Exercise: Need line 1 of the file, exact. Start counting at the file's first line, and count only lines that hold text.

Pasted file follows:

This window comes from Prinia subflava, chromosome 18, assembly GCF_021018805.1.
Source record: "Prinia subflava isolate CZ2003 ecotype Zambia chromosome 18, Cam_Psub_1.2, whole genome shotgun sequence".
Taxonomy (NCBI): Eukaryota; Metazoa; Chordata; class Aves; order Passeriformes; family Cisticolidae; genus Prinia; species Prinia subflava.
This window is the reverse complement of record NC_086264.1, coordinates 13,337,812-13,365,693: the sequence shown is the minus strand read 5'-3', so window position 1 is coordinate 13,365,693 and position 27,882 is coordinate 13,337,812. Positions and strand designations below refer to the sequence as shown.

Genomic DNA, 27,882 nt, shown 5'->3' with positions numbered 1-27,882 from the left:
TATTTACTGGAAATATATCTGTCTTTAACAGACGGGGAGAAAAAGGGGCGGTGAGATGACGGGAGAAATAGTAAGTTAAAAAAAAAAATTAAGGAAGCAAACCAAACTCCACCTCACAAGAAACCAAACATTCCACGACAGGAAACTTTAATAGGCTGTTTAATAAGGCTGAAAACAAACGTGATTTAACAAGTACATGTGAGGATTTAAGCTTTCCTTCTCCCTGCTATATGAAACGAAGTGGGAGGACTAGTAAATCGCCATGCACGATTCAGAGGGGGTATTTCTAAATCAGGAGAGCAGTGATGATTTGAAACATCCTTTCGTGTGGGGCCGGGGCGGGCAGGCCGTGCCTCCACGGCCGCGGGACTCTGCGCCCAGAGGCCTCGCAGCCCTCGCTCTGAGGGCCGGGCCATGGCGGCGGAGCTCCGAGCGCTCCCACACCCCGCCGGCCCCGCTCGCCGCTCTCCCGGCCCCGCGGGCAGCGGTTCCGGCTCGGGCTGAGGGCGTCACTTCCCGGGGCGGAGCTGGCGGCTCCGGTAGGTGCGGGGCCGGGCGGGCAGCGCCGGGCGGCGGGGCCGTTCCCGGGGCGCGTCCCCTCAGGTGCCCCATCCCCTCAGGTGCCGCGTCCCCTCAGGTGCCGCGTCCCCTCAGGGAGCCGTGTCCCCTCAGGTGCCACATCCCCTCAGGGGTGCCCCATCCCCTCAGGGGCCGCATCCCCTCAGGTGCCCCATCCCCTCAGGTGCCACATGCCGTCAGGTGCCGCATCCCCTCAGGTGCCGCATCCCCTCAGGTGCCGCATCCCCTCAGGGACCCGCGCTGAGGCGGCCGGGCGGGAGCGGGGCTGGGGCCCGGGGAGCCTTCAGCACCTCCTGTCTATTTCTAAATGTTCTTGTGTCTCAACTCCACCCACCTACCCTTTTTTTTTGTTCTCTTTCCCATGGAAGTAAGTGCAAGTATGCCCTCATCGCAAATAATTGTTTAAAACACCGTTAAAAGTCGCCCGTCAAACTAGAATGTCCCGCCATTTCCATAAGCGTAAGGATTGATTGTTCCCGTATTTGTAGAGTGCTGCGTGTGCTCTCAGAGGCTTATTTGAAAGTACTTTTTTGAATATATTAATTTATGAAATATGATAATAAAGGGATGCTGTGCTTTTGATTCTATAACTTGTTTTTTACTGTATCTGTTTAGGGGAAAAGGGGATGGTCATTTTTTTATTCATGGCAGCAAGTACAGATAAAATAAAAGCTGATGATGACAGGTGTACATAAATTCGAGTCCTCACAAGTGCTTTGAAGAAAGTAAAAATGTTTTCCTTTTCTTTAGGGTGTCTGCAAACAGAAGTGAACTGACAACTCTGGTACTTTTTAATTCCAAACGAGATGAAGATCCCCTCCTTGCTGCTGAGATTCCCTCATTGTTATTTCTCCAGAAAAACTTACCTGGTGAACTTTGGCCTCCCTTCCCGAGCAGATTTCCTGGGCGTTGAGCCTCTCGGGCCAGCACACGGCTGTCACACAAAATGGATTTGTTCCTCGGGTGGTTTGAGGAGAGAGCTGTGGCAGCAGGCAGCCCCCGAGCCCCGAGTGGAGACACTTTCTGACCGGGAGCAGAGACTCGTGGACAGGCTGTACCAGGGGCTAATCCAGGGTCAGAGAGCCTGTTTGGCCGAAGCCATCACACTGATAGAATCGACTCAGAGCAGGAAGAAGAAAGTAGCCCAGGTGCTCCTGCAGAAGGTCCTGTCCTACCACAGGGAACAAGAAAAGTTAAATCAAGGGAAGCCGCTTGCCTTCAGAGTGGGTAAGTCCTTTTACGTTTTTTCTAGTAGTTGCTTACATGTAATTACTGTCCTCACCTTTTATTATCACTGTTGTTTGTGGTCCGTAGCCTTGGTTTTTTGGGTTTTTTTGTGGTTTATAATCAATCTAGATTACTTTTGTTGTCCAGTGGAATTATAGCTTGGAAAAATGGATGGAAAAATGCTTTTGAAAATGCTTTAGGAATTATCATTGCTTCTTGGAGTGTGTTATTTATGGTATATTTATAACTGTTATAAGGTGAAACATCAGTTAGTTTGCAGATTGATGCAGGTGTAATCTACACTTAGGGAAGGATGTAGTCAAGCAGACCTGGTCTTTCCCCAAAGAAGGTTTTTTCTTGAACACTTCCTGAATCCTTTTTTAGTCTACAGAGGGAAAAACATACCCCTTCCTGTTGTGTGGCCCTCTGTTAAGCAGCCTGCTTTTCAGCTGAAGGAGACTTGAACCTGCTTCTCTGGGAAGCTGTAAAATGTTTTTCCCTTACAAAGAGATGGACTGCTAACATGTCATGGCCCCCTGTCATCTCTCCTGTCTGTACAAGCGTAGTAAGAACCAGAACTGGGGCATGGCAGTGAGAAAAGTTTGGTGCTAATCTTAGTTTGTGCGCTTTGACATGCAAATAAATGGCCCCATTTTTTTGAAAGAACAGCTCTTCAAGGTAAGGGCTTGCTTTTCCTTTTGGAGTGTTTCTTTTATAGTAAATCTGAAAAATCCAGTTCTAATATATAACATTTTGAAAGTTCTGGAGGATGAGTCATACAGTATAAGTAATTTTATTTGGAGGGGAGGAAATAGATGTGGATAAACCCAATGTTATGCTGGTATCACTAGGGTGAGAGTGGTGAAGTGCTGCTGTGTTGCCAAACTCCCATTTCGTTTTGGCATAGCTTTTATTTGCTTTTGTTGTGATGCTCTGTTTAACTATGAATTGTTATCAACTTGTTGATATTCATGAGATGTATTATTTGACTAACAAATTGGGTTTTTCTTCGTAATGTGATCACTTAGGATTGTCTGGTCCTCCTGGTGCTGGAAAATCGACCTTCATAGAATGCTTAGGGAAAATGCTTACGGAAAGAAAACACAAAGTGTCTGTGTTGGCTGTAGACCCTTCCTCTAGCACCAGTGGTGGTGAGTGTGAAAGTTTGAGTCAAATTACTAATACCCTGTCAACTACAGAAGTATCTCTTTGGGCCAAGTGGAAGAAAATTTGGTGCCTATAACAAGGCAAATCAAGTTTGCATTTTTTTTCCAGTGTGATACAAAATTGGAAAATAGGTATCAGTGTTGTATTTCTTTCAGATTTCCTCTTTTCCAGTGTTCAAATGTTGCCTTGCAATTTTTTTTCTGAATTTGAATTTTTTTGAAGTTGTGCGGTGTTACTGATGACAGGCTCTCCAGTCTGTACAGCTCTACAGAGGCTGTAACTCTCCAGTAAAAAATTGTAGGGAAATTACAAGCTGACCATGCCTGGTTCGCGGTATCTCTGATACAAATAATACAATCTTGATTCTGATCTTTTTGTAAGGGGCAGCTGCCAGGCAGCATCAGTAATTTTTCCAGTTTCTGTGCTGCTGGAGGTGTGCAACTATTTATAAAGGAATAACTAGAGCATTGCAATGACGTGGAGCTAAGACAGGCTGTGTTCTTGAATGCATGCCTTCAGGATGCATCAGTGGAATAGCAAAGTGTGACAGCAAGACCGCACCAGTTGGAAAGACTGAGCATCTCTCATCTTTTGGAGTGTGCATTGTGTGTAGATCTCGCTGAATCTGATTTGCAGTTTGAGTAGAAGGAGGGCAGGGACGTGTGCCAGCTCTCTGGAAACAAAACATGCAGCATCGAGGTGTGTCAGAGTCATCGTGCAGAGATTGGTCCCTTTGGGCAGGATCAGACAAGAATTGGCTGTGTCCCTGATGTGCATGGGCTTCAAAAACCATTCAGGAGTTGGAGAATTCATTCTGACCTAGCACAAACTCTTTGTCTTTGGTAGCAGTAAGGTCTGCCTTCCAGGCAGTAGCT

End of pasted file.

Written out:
This window comes from Prinia subflava, chromosome 18, assembly GCF_021018805.1.